President Obama is scheduled to be in Riyadh by the end of this March to assure Saudi Arabia of what his Deputy Secretary of State Bill Burns on last February 19 told the Center for Strategic and International Studies that the United States takes Saudi security concerns “seriously,” “US-Saudi partnership is as important today as it ever was” and that the “Security cooperation is at the heart of our agenda” with the GCC, reminding his audience that his country still keeps about 35,000 members of the US military at 12 bases in and around the Arabian Gulf.

However, “the Saudi voices I hear do not think that what they see as the current lack of American resolve is merely a short-term feature of the Obama Presidency: They spot a deeper trend of Western disengagement from their region,” Sir Tom Phillips – British Ambassador to Saudi Arabia 2010-12 and an Associate Fellow at the Chatham House Middle East and North Africa Programme – wrote on last February 12.

Obviously, the Saudis are not assured, neither internally, regionally or at the international level because as Burns said on the same occasion: “We don’t always see eye to eye” and it is natural that Gulf states would “question our reliability as partners” given US efforts to achieve energy independence and US warnings that traditional power structures, such as the gulf monarchies, are “unsustainable.”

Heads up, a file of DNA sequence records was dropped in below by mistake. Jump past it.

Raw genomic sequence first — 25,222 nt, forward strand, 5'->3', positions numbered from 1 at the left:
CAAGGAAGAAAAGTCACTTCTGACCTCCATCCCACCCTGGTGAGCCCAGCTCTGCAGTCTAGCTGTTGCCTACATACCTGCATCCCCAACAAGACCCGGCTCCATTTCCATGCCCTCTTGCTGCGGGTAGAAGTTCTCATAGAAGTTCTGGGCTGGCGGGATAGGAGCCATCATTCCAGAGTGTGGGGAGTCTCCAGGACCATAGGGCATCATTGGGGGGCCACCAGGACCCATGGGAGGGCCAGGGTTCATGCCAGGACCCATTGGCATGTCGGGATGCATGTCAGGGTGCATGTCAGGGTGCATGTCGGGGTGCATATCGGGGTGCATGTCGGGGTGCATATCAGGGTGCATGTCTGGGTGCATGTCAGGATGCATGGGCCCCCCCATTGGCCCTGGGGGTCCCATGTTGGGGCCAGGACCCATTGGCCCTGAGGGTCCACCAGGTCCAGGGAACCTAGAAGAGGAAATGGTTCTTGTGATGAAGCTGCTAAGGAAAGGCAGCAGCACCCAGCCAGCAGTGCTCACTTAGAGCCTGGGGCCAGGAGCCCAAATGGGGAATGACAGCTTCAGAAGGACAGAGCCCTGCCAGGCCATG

Obama’s upcoming visit to the kingdom has been described as a “fence-mending” one. Saudi Foreign Minister Prince Saud Al Faisal, at a joint press conference alongside visiting US Secretary of State John Kerry last November, hinted that fences might not be mended because “a true relationship between friends is based on sincerity, candor, and frankness rather than mere courtesy.”

What Prince Al Faisal described as “frankness” is still missing: His brother, prince Turki al-Faisal, in an interview with The Wall Street Journal last December, blasted the Obama administration for keeping his country in the dark on its secret talks with Iran: “How can you build trust when you keep secrets from what are supposed to be your closest allies?”

“The Saudis have good reason to feel besieged and fearful,” Immanuel Wallerstein, director emeritus of the Fernand Braudel Center at Binghamton University and senior researcher at Yale University and Maison des Sciences de l’Homme in Paris, was quoted as saying by AlJazeera America on this March 1.